The Cold Shoulder

Just because you have sleeves, it doesn't mean you have to use them.

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I used to wear coats like a normal person. I had tried "the drape" a few times before, but my inherited slopey shoulders were not having it, and nothing is more embarrassing than clothes falling off your body when you're trying to look cool. Or when you're trying to do pretty much anything, come to think of it.

Then, last season, I attended my first New York Fashion Week show. As I self-consciously approached Lincoln Center on a cold February day, I looked around at all the shivering street-style stars and realized my rookie mistake: I had worn my coat correctly. By which I mean: the way coats were designed to be worn. I slowly withdrew my limbs and strategically re-adjusted my jacket to cup my shoulders just so, and onward I marched.

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I continued this tense balancing act towards the front doors and past the photographers who couldn't care less about me (though I still checked the internet for pictures later—no dice). As I joined the ranks of fashion editors and socialites, however, I felt a slight shift in my imposter syndrome. Hey, if Miroslava Duma and I are both wearing our coats the same way, are we really all that different?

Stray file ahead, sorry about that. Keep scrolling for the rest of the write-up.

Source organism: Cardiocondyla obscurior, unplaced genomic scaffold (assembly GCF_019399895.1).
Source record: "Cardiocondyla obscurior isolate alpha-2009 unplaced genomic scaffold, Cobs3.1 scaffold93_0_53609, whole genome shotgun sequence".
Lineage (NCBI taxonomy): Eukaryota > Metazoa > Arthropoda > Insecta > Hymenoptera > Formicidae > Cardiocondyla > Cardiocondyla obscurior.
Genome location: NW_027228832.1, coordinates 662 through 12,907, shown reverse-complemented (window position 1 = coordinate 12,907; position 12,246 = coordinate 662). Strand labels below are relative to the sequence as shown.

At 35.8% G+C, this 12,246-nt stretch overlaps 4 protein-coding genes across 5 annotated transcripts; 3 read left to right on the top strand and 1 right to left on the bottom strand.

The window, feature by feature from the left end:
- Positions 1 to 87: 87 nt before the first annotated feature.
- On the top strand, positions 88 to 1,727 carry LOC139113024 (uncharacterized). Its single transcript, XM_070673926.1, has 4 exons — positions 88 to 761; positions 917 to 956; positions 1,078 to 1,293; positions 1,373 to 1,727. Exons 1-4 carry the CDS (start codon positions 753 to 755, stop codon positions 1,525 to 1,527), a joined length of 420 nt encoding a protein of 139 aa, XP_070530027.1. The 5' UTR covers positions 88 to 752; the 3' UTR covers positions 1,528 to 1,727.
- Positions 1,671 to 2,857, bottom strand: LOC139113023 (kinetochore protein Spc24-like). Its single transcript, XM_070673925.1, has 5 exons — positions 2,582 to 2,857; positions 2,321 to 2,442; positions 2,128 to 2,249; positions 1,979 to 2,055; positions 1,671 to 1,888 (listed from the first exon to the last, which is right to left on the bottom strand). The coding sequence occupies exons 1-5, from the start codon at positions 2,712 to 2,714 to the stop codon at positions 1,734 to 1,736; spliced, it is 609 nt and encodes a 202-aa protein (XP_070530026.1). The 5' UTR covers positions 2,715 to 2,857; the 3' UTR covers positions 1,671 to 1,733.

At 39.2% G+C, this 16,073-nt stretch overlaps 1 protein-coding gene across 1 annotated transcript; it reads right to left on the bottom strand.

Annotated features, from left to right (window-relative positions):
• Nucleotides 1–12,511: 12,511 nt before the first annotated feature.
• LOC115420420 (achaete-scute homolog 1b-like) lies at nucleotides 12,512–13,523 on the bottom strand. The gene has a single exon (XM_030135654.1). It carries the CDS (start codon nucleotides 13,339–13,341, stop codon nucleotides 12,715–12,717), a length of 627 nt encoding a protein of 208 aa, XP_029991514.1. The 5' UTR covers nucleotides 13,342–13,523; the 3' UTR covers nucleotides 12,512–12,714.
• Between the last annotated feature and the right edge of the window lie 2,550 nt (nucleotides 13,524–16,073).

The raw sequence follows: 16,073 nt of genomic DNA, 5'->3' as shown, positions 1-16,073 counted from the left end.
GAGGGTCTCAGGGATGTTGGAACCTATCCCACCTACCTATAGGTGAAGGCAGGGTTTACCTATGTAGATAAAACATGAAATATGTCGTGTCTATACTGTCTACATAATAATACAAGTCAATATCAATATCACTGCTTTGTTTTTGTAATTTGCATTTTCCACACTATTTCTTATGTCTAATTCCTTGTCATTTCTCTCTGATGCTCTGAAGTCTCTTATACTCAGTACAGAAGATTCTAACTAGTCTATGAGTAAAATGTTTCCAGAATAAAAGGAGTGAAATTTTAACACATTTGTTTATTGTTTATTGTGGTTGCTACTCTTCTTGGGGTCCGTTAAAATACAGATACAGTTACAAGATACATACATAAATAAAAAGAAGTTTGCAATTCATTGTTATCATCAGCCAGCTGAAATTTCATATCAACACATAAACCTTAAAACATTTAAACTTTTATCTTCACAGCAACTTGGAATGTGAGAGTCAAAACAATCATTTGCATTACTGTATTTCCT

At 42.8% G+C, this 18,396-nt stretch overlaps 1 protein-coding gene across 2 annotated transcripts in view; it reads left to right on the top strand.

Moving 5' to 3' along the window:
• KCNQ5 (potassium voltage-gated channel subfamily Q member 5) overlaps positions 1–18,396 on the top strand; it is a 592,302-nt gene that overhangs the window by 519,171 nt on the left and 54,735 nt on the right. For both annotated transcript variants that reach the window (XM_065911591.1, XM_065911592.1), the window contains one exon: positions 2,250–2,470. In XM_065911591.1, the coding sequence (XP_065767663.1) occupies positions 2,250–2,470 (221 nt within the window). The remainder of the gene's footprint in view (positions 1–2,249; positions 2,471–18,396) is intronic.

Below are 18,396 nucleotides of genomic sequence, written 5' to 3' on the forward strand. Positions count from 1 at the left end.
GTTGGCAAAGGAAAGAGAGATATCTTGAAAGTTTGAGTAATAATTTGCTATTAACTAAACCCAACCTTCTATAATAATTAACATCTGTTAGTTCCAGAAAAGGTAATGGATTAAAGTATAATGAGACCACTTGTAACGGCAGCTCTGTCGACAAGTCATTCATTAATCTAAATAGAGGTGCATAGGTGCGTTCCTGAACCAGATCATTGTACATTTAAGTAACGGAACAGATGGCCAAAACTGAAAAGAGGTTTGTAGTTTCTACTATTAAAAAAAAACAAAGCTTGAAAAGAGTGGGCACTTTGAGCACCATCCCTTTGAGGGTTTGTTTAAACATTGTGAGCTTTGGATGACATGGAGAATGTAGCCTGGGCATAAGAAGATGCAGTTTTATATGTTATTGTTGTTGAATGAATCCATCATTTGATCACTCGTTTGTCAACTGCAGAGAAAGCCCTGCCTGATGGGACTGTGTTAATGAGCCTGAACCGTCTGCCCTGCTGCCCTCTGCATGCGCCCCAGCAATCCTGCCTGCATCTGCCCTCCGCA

My point is this: by submitting to this unspoken code of street style, something I have continued to do ever since, I feel noticeably more confident within this bizarre world—as long as I don't have to extend my arms (apologies to the fallen friend I couldn't help up—you understand).

I've now taken to coat slinging whenever I'm trying to look more important than I actually am. Do I look absolutely ridiculous shivering in 20 degree weather when the solution is quite literally on my back? You betcha. But it has the same positive effect on your self-esteem as doing power poses before an interview (which totally works, by the way). So next time you see someone, ahem, wearing a jacket, just remember who's getting shot by the Sartorialist. Not them. Well, not me either, but I just haven't been in the right place at the right time yet. 

See the case against: Here

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